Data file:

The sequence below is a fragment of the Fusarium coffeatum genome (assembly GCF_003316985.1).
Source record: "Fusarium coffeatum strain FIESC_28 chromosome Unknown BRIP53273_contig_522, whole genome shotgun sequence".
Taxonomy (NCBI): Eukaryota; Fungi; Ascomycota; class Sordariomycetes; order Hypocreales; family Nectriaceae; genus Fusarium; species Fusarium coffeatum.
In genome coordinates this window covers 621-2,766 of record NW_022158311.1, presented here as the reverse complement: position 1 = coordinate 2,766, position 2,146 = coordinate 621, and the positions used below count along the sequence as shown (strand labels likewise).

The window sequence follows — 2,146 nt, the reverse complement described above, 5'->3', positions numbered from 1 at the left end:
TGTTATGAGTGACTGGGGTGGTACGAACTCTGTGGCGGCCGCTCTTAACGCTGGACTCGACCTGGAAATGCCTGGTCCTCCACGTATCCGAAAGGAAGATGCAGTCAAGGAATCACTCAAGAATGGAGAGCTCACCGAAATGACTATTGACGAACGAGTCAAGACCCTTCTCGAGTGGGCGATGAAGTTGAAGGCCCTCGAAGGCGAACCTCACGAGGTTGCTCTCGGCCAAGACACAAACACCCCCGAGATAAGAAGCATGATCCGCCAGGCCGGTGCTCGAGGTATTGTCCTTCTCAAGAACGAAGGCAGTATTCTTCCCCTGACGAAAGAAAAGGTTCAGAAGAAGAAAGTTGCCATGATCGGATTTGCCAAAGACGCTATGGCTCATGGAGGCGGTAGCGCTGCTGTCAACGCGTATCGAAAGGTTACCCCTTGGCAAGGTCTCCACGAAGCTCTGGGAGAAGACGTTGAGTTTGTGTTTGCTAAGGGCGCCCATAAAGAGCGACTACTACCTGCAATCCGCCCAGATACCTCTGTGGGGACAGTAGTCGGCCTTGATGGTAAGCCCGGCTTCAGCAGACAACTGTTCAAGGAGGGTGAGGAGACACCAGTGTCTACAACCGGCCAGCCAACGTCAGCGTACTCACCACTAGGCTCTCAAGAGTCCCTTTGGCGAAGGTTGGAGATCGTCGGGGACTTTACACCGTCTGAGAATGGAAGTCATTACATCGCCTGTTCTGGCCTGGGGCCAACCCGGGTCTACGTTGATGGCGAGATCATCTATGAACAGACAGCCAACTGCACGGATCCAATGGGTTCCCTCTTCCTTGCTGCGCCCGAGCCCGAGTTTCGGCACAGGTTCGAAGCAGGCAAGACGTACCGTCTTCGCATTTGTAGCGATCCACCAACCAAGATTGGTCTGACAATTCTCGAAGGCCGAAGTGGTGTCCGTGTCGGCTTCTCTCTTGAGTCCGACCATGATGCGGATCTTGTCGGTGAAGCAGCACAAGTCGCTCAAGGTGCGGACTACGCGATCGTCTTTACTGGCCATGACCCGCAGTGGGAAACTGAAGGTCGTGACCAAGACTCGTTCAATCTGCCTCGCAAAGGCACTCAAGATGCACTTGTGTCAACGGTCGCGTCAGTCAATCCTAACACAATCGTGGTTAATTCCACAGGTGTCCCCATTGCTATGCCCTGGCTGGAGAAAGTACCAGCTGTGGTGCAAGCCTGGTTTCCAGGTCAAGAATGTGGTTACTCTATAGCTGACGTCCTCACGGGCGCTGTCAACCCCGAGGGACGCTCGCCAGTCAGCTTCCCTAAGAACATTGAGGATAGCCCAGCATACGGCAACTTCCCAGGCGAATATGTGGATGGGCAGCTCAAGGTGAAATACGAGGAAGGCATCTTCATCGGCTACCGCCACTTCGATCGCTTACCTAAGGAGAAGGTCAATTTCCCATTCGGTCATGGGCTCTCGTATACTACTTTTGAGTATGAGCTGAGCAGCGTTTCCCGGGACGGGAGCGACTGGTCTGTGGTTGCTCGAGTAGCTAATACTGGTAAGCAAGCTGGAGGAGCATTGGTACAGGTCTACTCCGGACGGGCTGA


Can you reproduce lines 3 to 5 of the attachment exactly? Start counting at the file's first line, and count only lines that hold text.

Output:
Taxonomy (NCBI): Eukaryota; Fungi; Ascomycota; class Sordariomycetes; order Hypocreales; family Nectriaceae; genus Fusarium; species Fusarium coffeatum.
In genome coordinates this window covers 621-2,766 of record NW_022158311.1, presented here as the reverse complement: position 1 = coordinate 2,766, position 2,146 = coordinate 621, and the positions used below count along the sequence as shown (strand labels likewise).

The window sequence follows — 2,146 nt, the reverse complement described above, 5'->3', positions numbered from 1 at the left end: